As I was recently watching the documentary about UK’s premier General Knowledge quiz show ‘University Challenge’, I came across an interesting bit of information. Apparently, the college which wins the University Challenge each year sees almost a ten-fold increase in the number of students applying to that college in the following year, a huge windfall for any college, as this ensures both quality students and continued revenues as tuition fees. This reminded me of my own parallel experiences as a quizzer in college.
But first, about the University Challenge quiz. This is not your friendly ‘Kaun Banega Crorepati’ format where you have four choices, three lifelines, a friendly host and anything from 2-3 minutes to answer each question. University Challenge is brutal. The typical question is on a buzzer, to be answered in like, 10 seconds and goes thus - “What is the common name of the marine arthropod Limulus Polyphemus sometimes called a living fossil? An extract of its blood cells is used in the detection of bacterial endotoxins?” (that’s a horseshoe crab). Some 130 colleges apply and barely thirty are chosen to be quizzed on subjects from Particle physics, Chemical bonds and Astronomy to Shakespeare, Post-Impressionists and New Wave Cinema. If you can win some five quizzes in series against the best student brains in the world, several of them PhD students, you win a trophy, with no prize money whatsoever. Yes, no fancy cheque to take home and no goody bag either.
That brings me to my own quizzing experiences. In 1985 when Doordarshan was the only TV channel in India, it began beaming episodes of Quiz Time, the inter-collegiate quiz competition that was hosted by Siddhartha Basu, the same gentleman who today produces the money-spinner KBC. Money-spinner for the producers that is, from all those expensive calls that you make to try to get on to the show.
Imagine a programme on Indian TV that combines the following of KBC, Indian Idol, Big Brother and MTV Roadies. Well, Quiz Time was that big. It was on prime time, 9 PM on Sunday nights, probably the only English programme on Doordarshan and everyone watched, from Union Minister Gulam Nabi Azad, who congratulated an NCC contingent from my college for our success and international commodities billionaire trader Rajendra Sethia (himself a quiz question as the world’s biggest bankrupt in the 1980s) who watched it from Tihar Jail.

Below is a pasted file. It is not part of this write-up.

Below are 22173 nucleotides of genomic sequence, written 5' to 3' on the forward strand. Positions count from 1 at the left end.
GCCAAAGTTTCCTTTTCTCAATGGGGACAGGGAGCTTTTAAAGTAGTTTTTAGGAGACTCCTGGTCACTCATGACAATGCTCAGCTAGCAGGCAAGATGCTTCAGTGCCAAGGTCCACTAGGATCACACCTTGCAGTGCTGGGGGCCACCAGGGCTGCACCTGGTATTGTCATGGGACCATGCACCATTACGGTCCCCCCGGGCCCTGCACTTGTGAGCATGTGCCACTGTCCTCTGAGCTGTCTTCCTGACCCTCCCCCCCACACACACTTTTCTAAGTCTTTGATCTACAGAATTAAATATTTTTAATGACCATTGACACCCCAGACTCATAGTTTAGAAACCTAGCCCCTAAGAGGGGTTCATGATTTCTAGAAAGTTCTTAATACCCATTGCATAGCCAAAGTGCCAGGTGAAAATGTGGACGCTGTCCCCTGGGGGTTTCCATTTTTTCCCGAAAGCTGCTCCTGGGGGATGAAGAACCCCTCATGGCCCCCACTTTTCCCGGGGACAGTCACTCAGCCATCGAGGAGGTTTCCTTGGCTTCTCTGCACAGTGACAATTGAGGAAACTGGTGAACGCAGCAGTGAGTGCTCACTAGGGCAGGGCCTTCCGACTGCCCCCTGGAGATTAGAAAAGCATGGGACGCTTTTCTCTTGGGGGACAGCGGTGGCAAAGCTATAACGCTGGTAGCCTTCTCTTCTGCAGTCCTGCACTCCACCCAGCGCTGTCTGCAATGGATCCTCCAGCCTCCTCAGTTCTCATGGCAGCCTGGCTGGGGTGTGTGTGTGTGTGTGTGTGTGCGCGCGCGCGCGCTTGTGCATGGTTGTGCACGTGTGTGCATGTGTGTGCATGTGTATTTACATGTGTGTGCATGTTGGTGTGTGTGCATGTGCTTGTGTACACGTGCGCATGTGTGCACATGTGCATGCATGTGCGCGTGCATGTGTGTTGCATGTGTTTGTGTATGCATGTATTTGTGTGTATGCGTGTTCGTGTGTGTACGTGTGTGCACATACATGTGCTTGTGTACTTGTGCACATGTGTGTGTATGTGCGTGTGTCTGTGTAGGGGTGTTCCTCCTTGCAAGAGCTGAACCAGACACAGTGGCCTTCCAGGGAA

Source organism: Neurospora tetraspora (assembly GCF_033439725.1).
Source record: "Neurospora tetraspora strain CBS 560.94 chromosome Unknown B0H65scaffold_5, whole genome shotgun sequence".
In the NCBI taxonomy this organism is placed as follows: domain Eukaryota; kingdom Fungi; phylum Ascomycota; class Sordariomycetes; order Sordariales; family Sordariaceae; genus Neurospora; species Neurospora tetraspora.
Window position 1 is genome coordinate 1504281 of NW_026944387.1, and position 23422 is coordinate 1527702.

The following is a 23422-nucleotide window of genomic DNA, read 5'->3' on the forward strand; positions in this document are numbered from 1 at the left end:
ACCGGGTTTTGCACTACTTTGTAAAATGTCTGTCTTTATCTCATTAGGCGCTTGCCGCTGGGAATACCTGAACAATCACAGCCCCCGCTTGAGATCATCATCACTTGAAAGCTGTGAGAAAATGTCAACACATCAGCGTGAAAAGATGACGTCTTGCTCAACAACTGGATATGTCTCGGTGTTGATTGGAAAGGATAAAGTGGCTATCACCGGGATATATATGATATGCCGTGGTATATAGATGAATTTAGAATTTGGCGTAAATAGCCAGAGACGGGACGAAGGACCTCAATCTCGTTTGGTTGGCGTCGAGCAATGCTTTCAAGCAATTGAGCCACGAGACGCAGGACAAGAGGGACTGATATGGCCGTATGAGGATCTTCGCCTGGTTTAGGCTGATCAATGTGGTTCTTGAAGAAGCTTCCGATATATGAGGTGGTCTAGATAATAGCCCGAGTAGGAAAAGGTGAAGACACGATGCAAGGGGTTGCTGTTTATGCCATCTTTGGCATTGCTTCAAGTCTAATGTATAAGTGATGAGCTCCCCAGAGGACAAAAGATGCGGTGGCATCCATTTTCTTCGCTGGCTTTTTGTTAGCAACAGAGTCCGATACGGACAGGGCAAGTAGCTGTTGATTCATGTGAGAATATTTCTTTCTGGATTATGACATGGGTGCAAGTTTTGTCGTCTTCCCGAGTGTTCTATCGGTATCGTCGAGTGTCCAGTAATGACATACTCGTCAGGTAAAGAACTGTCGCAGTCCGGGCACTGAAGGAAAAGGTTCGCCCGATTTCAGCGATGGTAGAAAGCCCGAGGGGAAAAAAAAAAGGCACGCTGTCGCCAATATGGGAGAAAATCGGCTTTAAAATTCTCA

RVCE’s (RV College of Engineering, Bangalore) unheralded team stunned viewers with its performance, primarily because everyone expected the fancier teams from the IITs and IIMs to sweep this quiz. What went in our favour was that we came from a circuit in Bangalore that had prepared us well. I still remember answering a question on the name of the free tract speech penned by John Milton (‘Areopagitica’ - someday I will actually get around to reading it) and identifying a painting by Eugene Delacroix called ‘Liberty Leading the People’ that has special significance in French history. The team was captained by yours truly, eventually a Chemical Engineering graduate of the 1987 batch. The 1985 performance was bettered in 1986, with a top-four placing in India. I have since made a career in industrial product marketing and have helped export engineering goods from India to the oil and gas markets in Malaysia and South-East Asia.